Both units will be placed aboard the Space Shuttle Endeavor for the STS-100 mission scheduled to launch in April 2001, and to dock with the Space Station during Flight 6A. On the ninth day of the mission, the crew will move the two middeck lockers to the U. S. Laboratory Module, Destiny, and install the lockers in the top shelves of EXPRESS Rack No. 1. No later than 17 days after the launch, the crew will activate the growth chamber by turning on the temperature and humidity control unit.
The system will automatically deliver fluid and nutrients to the root tray, and the seeds will germinate. The ADVANCED ASTROCULTURE™ will operate automatically for 50 to 55 days, approximately two months. During the plant growth period, the crew will sample nutrients, gases and plant transpiration inside the plant growth chamber three times -- early, middle and late in the experiment. After the flight, investigators can analyze the samples to determine how healthy the plants were during various growth phases.
On a routine basis, the crew will monitor the plants' status by checking displays on the front panel of the support system unit and by observing the plant video. Science telemetry and video from the ADVANCED ASTROCULTURE™ will be transmitted to scientists in their operations center at the University of Wisconsin-Madison via the Telescience Resource Kit (TReK) system.
At thirty days, or about halfway into the experiment, the crew will replenish the nutrient solution by refilling the nutrient reservoir to maintain the desired concentration of nutrients. The experiment will end in about 50 to 55 days when the plants are expected to produce mature seeds. The growth unit along with the enclosed plants will be returned to Earth at the end of Expedition Two on Space Shuttle Discovery on the STS-105 mission, ISS Flight 7A.1. After landing, the growth unit will be returned to scientists for analysis.
The Space Shuttle will deliver a second growth unit containing a different species of plant to the Space Station two months later during Expedition Four, ISS Flight UF1. The support system will remain installed in EXPRESS Rack No. 1 inside Destiny between growth chamber flights. It will be returned to Earth every one to two years for refurbishment.
The ASTROCULTURE™ plant growth chamber, a precursor to the ADVANCED ASTROCULTURE™, has flown on six Space Shuttle flights and one long-duration Shuttle/Mir mission. On STS-95 in October/November 1998, a commercial company sponsored a miniature rose experiment and has used their findings to enhance product development. Other plants that have flown inside the ASTROCULTURE™ include wheat, mustard plants and potatoes.
Plants provide people with food, clothing materials, and other useful products needed to sustain life. As NASA continues to explore the solar system, flight crews may need to grow plants on other planets that have different gravity levels. To grow plants on the Moon or Mars, scientists must learn if plants can be grown in space.
This is the first Space Station experiment in which plants will be grown long enough to determine if they can produce seeds, and if those seeds can be used to grow more plants. Since the Space Station will remain in orbit for longer than a decade, it provides an ideal laboratory for growing plants and studying the influence gravity has played as plants evolved on Earth.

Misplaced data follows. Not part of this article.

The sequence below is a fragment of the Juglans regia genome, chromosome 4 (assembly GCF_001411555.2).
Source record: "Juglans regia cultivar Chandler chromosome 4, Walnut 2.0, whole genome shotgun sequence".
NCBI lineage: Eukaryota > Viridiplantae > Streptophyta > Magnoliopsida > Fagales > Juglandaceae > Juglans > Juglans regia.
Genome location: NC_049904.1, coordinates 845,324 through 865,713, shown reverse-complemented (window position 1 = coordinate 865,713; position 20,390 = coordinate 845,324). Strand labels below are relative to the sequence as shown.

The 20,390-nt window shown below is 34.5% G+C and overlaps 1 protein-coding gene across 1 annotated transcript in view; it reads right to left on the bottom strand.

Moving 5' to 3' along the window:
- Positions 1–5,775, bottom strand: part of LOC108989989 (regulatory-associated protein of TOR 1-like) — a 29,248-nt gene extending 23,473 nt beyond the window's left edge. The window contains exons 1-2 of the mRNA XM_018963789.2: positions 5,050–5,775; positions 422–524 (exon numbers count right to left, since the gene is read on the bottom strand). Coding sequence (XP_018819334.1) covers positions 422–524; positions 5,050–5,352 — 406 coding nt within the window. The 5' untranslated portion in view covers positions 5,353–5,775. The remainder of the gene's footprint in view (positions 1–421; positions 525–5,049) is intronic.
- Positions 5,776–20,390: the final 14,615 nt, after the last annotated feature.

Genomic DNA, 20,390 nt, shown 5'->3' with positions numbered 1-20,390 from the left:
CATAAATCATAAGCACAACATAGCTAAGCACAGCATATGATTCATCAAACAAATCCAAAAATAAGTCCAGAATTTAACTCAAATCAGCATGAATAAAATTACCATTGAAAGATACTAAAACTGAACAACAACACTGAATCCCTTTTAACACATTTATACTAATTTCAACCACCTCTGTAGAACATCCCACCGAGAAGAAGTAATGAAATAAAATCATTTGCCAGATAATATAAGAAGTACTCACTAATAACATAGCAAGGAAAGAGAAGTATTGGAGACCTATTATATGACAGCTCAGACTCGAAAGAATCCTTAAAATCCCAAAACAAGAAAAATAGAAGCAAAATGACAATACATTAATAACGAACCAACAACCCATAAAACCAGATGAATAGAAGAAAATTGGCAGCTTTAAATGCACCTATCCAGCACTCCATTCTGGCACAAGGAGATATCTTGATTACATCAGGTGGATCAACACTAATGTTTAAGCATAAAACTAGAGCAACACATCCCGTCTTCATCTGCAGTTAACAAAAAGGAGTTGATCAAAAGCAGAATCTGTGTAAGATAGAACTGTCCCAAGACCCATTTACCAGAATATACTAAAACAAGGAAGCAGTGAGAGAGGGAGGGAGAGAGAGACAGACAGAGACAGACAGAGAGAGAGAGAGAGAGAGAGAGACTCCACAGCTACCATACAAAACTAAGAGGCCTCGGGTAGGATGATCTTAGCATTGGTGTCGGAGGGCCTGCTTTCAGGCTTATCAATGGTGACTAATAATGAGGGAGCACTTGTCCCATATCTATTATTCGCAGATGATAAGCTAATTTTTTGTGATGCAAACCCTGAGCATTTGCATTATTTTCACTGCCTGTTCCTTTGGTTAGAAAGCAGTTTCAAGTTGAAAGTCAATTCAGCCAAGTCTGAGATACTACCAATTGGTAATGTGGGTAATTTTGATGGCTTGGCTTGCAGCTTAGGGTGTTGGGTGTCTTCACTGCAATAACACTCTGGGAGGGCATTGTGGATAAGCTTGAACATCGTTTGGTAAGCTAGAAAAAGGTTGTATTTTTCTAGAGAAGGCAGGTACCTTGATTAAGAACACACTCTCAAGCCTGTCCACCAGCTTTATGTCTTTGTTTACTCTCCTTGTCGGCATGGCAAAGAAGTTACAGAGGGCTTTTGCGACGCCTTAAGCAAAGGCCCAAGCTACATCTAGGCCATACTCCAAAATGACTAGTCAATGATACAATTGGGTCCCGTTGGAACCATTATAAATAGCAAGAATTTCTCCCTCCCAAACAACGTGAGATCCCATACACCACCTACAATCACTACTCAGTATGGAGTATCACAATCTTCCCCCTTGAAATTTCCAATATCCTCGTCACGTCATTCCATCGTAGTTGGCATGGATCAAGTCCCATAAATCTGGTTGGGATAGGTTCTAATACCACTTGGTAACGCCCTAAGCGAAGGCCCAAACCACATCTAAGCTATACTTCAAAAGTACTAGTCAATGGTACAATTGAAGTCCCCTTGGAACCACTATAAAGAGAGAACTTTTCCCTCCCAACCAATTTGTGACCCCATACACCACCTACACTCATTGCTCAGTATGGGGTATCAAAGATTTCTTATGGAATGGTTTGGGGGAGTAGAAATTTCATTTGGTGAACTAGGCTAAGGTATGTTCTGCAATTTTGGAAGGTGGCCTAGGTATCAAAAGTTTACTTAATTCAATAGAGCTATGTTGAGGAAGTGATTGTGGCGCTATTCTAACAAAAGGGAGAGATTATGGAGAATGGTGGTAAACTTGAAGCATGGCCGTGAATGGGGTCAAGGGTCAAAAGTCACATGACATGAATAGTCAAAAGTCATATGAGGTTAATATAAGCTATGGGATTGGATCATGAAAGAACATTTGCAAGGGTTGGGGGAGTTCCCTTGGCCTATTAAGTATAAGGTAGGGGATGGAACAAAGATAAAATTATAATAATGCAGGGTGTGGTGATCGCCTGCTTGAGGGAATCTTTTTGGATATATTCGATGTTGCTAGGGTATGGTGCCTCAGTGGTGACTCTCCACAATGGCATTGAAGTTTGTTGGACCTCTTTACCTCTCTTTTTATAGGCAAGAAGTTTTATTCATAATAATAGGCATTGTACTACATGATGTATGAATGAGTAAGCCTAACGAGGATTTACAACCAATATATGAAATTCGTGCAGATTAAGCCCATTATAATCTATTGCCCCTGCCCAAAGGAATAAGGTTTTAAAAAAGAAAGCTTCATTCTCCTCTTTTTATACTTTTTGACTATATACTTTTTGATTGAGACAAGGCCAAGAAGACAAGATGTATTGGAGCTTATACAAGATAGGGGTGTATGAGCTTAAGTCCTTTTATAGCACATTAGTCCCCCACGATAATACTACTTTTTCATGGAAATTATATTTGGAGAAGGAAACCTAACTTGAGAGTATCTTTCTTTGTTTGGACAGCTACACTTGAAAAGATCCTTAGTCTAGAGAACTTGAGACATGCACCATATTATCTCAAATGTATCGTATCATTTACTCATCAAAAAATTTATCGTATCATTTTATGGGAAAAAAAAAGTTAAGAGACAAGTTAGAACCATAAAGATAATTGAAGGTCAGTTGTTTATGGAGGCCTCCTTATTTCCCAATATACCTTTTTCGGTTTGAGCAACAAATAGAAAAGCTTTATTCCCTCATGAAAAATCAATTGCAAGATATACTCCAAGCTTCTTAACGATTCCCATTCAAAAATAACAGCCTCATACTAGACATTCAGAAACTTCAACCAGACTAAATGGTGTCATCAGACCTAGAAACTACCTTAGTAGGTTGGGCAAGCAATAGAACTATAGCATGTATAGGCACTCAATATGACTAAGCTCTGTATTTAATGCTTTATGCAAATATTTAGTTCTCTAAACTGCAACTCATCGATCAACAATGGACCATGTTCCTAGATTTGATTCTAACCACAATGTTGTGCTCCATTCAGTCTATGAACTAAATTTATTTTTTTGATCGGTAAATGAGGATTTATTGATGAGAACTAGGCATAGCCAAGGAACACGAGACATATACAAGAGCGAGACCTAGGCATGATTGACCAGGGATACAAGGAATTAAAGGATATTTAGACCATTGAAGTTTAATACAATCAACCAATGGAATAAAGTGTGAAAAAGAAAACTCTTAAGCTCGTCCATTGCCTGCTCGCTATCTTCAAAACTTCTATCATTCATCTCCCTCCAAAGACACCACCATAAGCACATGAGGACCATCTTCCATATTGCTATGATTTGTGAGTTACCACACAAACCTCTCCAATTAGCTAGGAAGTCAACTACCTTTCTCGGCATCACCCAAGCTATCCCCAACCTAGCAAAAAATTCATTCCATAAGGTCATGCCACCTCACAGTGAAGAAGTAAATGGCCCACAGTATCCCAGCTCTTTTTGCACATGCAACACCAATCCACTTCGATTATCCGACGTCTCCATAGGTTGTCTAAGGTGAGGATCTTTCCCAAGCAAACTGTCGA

Prior experiments with soybean gene transfer suggest that the Agrobacterium-based transformation technique -- the process of using bacteria to transfer desirable genes, such as those that enhance disease resistance to plants -- work more effectively in microgravity.
Scientists recently announced that they had mapped the entire genetic code of a plant for the first time. The celebrated plant was the mustard plant, which is also a member of the Arabidopsis family, the same plant group selected for the Expedition Two flight. Researchers are predicting this genetic map will make genetic modification of crops more refined, precise, predictable, and thus safer and more accepted by consumers. The ADVANCED ASTROCULTURE™ experiments explore the benefits of using microgravity to create tailor-made crops that withstand inhospitable climates, resist pestilence, and need less space to grow. These are all qualities that would also benefit future space explorers growing plants on new worlds.
As with any new technology, there are often unexpected technologies that benefit people on Earth. As they built their plant growth chambers, the Wisconsin Center for Space Automation and Robotics needed a light source that would be small but provide enough energy to stimulate plant growth.
Researchers discovered that lights very similar to those designed to grow plants inside ASTROCULTURE™ could be made to emit wavelengths of light that stimulates tumor-killing drugs and heals wounds. NASA is funding research by physicians at the Medical College of Wisconsin in Milwaukee to study how these related light-emitting diodes can provide valuable medical treatments for people on Earth and in space.
More information on the ADVANCED ASTROCULTURE™ experiment and other experiments is available at: